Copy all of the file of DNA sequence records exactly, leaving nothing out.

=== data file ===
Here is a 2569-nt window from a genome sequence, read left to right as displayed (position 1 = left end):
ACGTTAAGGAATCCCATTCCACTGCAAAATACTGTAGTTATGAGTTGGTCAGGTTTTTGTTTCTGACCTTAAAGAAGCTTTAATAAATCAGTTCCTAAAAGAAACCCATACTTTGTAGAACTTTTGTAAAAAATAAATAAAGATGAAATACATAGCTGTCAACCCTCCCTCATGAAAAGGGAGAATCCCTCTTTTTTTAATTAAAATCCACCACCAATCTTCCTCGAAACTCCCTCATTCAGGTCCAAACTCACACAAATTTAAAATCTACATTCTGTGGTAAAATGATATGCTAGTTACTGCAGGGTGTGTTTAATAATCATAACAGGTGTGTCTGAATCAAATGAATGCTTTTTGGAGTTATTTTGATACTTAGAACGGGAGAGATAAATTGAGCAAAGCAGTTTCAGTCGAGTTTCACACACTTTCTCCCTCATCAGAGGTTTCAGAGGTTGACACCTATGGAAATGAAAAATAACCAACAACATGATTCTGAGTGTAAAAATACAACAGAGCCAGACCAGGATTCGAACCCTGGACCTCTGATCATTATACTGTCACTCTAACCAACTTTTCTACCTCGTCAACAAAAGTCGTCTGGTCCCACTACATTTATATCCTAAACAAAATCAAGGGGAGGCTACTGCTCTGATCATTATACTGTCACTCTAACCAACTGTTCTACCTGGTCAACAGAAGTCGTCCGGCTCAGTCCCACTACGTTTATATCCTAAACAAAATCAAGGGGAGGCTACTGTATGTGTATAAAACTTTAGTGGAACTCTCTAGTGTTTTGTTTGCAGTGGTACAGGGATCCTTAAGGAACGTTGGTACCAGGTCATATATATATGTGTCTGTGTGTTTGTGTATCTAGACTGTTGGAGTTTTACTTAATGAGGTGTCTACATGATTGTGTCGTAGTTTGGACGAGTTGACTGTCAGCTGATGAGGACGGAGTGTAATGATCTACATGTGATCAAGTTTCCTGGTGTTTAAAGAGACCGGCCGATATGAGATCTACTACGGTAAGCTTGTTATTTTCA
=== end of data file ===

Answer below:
Here is a 2569-nt window from a genome sequence, read left to right as displayed (position 1 = left end):
ACGTTAAGGAATCCCATTCCACTGCAAAATACTGTAGTTATGAGTTGGTCAGGTTTTTGTTTCTGACCTTAAAGAAGCTTTAATAAATCAGTTCCTAAAAGAAACCCATACTTTGTAGAACTTTTGTAAAAAATAAATAAAGATGAAATACATAGCTGTCAACCCTCCCTCATGAAAAGGGAGAATCCCTCTTTTTTTAATTAAAATCCACCACCAATCTTCCTCGAAACTCCCTCATTCAGGTCCAAACTCACACAAATTTAAAATCTACATTCTGTGGTAAAATGATATGCTAGTTACTGCAGGGTGTGTTTAATAATCATAACAGGTGTGTCTGAATCAAATGAATGCTTTTTGGAGTTATTTTGATACTTAGAACGGGAGAGATAAATTGAGCAAAGCAGTTTCAGTCGAGTTTCACACACTTTCTCCCTCATCAGAGGTTTCAGAGGTTGACACCTATGGAAATGAAAAATAACCAACAACATGATTCTGAGTGTAAAAATACAACAGAGCCAGACCAGGATTCGAACCCTGGACCTCTGATCATTATACTGTCACTCTAACCAACTTTTCTACCTCGTCAACAAAAGTCGTCTGGTCCCACTACATTTATATCCTAAACAAAATCAAGGGGAGGCTACTGCTCTGATCATTATACTGTCACTCTAACCAACTGTTCTACCTGGTCAACAGAAGTCGTCCGGCTCAGTCCCACTACGTTTATATCCTAAACAAAATCAAGGGGAGGCTACTGTATGTGTATAAAACTTTAGTGGAACTCTCTAGTGTTTTGTTTGCAGTGGTACAGGGATCCTTAAGGAACGTTGGTACCAGGTCATATATATATGTGTCTGTGTGTTTGTGTATCTAGACTGTTGGAGTTTTACTTAATGAGGTGTCTACATGATTGTGTCGTAGTTTGGACGAGTTGACTGTCAGCTGATGAGGACGGAGTGTAATGATCTACATGTGATCAAGTTTCCTGGTGTTTAAAGAGACCGGCCGATATGAGATCTACTACGGTAAGCTTGTTATTTTCA